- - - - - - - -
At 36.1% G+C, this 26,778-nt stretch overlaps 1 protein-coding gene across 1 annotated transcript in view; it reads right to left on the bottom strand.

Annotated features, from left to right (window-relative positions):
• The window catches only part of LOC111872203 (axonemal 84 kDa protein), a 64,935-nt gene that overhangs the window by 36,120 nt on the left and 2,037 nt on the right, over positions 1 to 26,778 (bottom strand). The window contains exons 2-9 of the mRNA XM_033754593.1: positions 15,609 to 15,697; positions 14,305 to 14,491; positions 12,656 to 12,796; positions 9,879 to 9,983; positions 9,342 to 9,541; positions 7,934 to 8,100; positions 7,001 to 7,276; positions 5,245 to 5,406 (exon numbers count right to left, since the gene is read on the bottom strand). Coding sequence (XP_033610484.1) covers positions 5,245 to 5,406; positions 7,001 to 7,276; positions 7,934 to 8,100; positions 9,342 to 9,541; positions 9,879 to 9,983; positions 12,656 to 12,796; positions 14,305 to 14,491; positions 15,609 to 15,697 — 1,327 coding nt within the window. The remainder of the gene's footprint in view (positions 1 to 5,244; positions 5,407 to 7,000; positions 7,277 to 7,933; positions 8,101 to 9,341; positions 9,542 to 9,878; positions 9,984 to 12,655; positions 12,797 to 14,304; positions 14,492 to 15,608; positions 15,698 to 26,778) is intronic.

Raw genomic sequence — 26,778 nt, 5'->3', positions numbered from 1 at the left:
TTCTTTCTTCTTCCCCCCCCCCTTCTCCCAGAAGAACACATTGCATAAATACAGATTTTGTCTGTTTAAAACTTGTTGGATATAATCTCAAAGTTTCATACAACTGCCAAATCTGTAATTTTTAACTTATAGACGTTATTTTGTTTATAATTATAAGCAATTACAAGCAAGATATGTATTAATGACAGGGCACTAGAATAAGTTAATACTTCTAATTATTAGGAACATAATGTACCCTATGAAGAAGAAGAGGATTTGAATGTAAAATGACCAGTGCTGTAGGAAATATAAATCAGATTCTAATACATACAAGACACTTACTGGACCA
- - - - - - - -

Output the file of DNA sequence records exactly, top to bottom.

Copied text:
At 36.1% G+C, this 26,778-nt stretch overlaps 1 protein-coding gene across 1 annotated transcript in view; it reads right to left on the bottom strand.

Annotated features, from left to right (window-relative positions):
• The window catches only part of LOC111872203 (axonemal 84 kDa protein), a 64,935-nt gene that overhangs the window by 36,120 nt on the left and 2,037 nt on the right, over positions 1 to 26,778 (bottom strand). The window contains exons 2-9 of the mRNA XM_033754593.1: positions 15,609 to 15,697; positions 14,305 to 14,491; positions 12,656 to 12,796; positions 9,879 to 9,983; positions 9,342 to 9,541; positions 7,934 to 8,100; positions 7,001 to 7,276; positions 5,245 to 5,406 (exon numbers count right to left, since the gene is read on the bottom strand). Coding sequence (XP_033610484.1) covers positions 5,245 to 5,406; positions 7,001 to 7,276; positions 7,934 to 8,100; positions 9,342 to 9,541; positions 9,879 to 9,983; positions 12,656 to 12,796; positions 14,305 to 14,491; positions 15,609 to 15,697 — 1,327 coding nt within the window. The remainder of the gene's footprint in view (positions 1 to 5,244; positions 5,407 to 7,000; positions 7,277 to 7,933; positions 8,101 to 9,341; positions 9,542 to 9,878; positions 9,984 to 12,655; positions 12,797 to 14,304; positions 14,492 to 15,608; positions 15,698 to 26,778) is intronic.

Raw genomic sequence — 26,778 nt, 5'->3', positions numbered from 1 at the left:
TTCTTTCTTCTTCCCCCCCCCCTTCTCCCAGAAGAACACATTGCATAAATACAGATTTTGTCTGTTTAAAACTTGTTGGATATAATCTCAAAGTTTCATACAACTGCCAAATCTGTAATTTTTAACTTATAGACGTTATTTTGTTTATAATTATAAGCAATTACAAGCAAGATATGTATTAATGACAGGGCACTAGAATAAGTTAATACTTCTAATTATTAGGAACATAATGTACCCTATGAAGAAGAAGAGGATTTGAATGTAAAATGACCAGTGCTGTAGGAAATATAAATCAGATTCTAATACATACAAGACACTTACTGGACCA